I was so excited. For about two seconds. Then I was nervous. My heart felt like it would pound out of my chest! I began to second-guess myself. I began to ask why on earth I was doing this!

Then I worried about the mother. What if I embarrassed her? What if I offended her? What if she thought I was trying to make some statement? I mean, some random white lady is going to buy her groceries for her? Oh. I began to imagine the scene – her protesting her offense, me trying my best to apologize. I nearly panicked. And just as I was about to call this whole plan off, another child – a young girl of about twelve — approached the mother, lifted the baby from her hip, and placed the baby on her own hip. Mama’s little helper. She looked weary, too.

Well, that did it. I was all in.

When the mother was busy placing her items on the counter, I sidled up to the cashier and said, “Miss, I don’t know this next customer of yours, and I’m not sure why I’m doing this, but I want to pay for her groceries. May I do that?” The young gal said, “Um, yeah. Sure.” She let a tiny grin spread through the confused look on her face and proceeded to scan the grocery items.

I stepped back and waited, wondering how this would all play out. I decided that the smoothest way to do this would be to quietly keep the mother from being able to pay. I stepped up to the credit card machine in front of the cashier, asked if I could swipe my card right now. “Sure,” she said. The mother never t even noticed me!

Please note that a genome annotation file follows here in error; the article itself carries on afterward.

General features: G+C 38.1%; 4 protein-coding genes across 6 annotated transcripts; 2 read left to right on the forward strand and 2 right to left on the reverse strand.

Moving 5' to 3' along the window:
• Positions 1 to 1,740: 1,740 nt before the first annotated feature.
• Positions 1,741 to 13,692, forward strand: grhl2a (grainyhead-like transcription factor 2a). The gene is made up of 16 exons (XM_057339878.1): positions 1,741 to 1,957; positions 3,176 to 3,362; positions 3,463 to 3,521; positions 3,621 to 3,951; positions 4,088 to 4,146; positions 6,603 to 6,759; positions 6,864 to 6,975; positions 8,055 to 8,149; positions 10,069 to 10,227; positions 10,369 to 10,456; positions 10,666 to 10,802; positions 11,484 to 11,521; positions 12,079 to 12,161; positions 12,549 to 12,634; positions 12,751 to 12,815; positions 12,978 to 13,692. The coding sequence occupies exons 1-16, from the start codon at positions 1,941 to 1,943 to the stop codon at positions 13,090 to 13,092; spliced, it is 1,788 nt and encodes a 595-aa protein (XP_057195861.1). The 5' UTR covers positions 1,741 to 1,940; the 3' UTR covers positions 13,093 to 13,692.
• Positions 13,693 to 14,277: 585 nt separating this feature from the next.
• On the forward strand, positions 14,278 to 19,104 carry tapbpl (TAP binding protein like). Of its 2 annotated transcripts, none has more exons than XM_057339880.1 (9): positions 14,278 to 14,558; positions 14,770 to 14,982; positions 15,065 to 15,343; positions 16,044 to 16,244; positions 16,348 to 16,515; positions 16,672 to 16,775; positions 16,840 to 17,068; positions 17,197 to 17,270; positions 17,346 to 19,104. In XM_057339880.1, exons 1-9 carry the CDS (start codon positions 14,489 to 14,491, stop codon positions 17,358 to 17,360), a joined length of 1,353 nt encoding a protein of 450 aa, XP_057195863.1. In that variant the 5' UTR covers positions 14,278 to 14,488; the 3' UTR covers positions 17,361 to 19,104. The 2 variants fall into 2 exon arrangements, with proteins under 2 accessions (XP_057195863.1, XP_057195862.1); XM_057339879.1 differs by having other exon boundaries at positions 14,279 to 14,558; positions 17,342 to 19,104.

The last item to be scanned was a single pack of M&M’s that I guessed would be shared among the three children. When the cashier had placed the last item in the bag, the mother reached into her wallet to pay. That’s when I stepped back up to the counter to sign for my credit card payment. With a quick glance at her, I said, “Actually, I’ve got this.” Beside me, I heard her ask quietly, “Wait … what? Um … what?” The cashier handed me my receipt, and I turned to the mother and said, “I was told to pay for your groceries today.” Her mind was still catching up to what was happening, and her look of confusion changed to the most lovely smile. “That’s so sweet! You’re so sweet!” Then, as if she didn’t know what else to do, she carefully approached me for a hug. I readily accepted, and we just clung to each other for a moment.